6. Akiyama T, Clark JC, Miki Y, et al. The non-vascularised fibular graft: a simple and successful method of reconstruction of the pelvic ring after internal hemipelvectomy. J Bone Joint Surg Br 2010;92(7): 999–1005. DOI: 10.1302/0301-620X.92B7.23497.
  7. Keizer SB, Kock NB, Dijkstra PD, et al. Treatment of avascular necrosis of the hip by a non-vascularised cortical graft. J Bone Joint Surg Br 2006;88(4):460–466. DOI: 10.1302/0301-620X.88B4.16950.
  8. Devireddy SK, Senthil Murugan M, Kishore Kumar RV, et al. Evaluation of non-vascular fibula graft for mandibular reconstruction. J Maxillofac Oral Surg 2015;14(2):299–307. DOI: 10.1007/s12663-014-0657-1.
  9. Lenze U, Pohlig F, Knebel C, et al. Autologous fibula transplantation for reconstruction of bone defects. Orthopade 2017;46(8):648–655. DOI: 10.1007/s00132-017-3442-2.
  10. Allsopp BJ, Hunter-Smith DJ, Rozen WM. Vascularized versus nonvascularized bone grafts: what is the evidence? Clin Orthop Relat Res 2016;474(5):1319–1327. DOI: 10.1007/s11999-016-4769-4.
  11. Lenze U, Kasal S, Hefti F, et al. Non-vascularised fibula grafts for reconstruction of segmental and hemicortical bone defects following meta-/diaphyseal tumour resection at the extremities. BMC Musculoskelet Disord 2017;18(1):289. DOI: 10.1186/s12891-017-1640-z.
  12. Schuh R, Panotopoulos J, Puchner SE, et al. Vascularised or non-vascularised autologous fibular grafting for the reconstruction of a diaphyseal bone defect after resection of a musculoskeletal tumour. Bone Joint J 2014;96-B(9):1258–1263. DOI: 10.1302/0301-620X.96B9.33230.
  13. Krieg AH, Hefti F. Reconstruction with non-vascularised fibular grafts after resection of bone tumours. J Bone Joint Surg Br 2007;89(2): 215–221. DOI: 10.1302/0301-620X.89B2.17686.
  14. Jamshidi K, Mirkazemi M, Izanloo A, et al. Locking plate and fibular strut-graft augmentation in the reconstruction of unicameral bone cyst of proximal femur in the paediatric population. Int Orthop 2018;42(1):169–174. DOI: 10.1007/s00264-017-3648-2.
  15. Swamy MK, Rathi A, Gupta V. Results of non-vascularised fibular grafting in gap non-union of long bones in paediatric age group. J Clin Orthop Trauma 2013;4(4):180–184. DOI: 10.1016/j.jcot.2013. 09.001.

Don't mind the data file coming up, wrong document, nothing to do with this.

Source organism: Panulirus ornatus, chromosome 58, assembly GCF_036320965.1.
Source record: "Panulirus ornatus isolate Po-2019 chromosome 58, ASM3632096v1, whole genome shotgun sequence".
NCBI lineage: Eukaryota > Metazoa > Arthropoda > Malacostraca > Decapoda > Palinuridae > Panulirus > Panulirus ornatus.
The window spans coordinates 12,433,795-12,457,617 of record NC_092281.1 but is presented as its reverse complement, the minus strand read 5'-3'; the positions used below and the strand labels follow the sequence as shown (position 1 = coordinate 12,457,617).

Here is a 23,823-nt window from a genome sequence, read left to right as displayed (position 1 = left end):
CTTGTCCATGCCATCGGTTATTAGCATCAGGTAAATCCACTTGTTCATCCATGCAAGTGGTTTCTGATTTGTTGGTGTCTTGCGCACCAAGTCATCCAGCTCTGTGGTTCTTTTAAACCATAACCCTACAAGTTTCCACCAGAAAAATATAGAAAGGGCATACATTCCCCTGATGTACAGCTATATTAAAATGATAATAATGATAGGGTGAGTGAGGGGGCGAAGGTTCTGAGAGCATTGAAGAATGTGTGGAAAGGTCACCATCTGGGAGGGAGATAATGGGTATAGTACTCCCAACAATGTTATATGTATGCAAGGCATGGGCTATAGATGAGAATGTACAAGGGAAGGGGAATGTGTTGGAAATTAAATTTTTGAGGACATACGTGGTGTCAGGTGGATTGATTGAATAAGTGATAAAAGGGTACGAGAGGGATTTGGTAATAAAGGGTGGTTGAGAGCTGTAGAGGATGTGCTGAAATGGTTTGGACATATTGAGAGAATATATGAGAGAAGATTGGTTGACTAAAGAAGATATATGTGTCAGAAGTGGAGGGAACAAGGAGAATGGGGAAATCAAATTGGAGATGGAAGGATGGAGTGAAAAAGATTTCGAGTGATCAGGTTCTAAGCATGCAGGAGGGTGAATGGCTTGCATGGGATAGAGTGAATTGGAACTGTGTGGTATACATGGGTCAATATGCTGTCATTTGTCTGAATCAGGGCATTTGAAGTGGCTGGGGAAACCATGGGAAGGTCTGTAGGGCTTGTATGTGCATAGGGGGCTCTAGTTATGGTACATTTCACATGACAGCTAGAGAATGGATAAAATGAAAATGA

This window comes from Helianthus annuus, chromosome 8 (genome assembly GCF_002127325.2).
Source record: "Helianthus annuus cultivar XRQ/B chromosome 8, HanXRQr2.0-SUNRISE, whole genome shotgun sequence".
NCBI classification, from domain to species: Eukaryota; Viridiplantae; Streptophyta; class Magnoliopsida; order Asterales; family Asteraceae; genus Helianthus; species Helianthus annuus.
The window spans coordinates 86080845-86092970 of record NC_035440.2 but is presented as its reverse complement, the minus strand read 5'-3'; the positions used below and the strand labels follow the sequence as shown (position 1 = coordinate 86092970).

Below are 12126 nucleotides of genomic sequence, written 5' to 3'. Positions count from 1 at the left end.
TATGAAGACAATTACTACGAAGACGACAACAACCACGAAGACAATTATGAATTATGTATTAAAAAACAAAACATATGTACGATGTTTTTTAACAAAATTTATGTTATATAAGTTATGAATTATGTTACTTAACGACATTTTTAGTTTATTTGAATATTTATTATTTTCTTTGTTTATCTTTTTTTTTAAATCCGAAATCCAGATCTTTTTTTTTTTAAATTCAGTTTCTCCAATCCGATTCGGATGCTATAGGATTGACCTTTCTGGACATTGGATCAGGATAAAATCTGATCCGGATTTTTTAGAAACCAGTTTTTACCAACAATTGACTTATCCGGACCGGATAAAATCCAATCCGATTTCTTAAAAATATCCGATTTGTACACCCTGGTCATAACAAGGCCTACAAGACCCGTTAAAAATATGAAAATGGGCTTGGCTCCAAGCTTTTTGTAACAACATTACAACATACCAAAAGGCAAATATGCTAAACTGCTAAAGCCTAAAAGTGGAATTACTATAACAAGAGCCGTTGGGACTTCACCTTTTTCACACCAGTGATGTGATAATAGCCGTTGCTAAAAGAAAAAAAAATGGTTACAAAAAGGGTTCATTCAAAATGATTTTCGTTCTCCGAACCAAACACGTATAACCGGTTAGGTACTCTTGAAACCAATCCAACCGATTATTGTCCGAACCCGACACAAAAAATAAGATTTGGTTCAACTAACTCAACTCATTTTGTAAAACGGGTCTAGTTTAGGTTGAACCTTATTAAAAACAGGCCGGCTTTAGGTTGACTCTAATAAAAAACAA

16. Lampasi M, Magnani M, Donzelli O. Aneurysmal bone cysts of the distal fibula in children: Long-term results of curettage and resection in nine patients. J Bone Joint Surg Br 2007;89(10):1356–1362. DOI: 10.1302/0301-620X.89B10.19375.
  17. Erickson C, Kaufmann W, Budimirovic D, et al. Best practices in fragile X syndrome treatment development. Brain Sci 2018;8(12):224. DOI: 10.3390/brainsci8120224.
  18. Villemagne T, Bonnard C, Accadbled F, et al. Intercalary segmental reconstruction of long bones after malignant bone tumor resection using primary methyl methacrylate cement spacer interposition and secondary bone grafting: the induced membrane technique. J Pediatr Orthop 2011;31(5):570–576. DOI: 10.1097/BPO.0b013e31821ffa82.
  19. Ortiz-Cruz E, Gebhardt MC, Jennings LC, et al. The results of transplantation of intercalary allografts after resection of tumors. A long-term follow-up study. J Bone Joint Surg Am 1997;79(1):97–106. DOI: 10.2106/00004623-199701000-00010.
  20. Mankin HJ, Springfield DS, Gebhardt MC, et al. Current status of allografting for bone tumors. Orthopedics 1992;15(10):1147–1154.
  21. Zekry KM, Yamamoto N, Hayashi K, et al. Reconstruction of intercalary bone defect after resection of malignant bone tumor. J Orthop Surg (Hong Kong) 2019;27(1):2309499019832970. DOI: 10.1177/2309499019832970.
  22. Agarwal A, Kumar D, Agrawal N, et al. Ankle valgus following non-vascularized fibular grafts in children-an outcome evaluation minimum two years after fibular harvest. Int Orthop 2017;41(5): 949–955. DOI: 10.1007/s00264-017-3403-8.
PDF Share
PDF Share

© Jaypee Brothers Medical Publishers (P) LTD.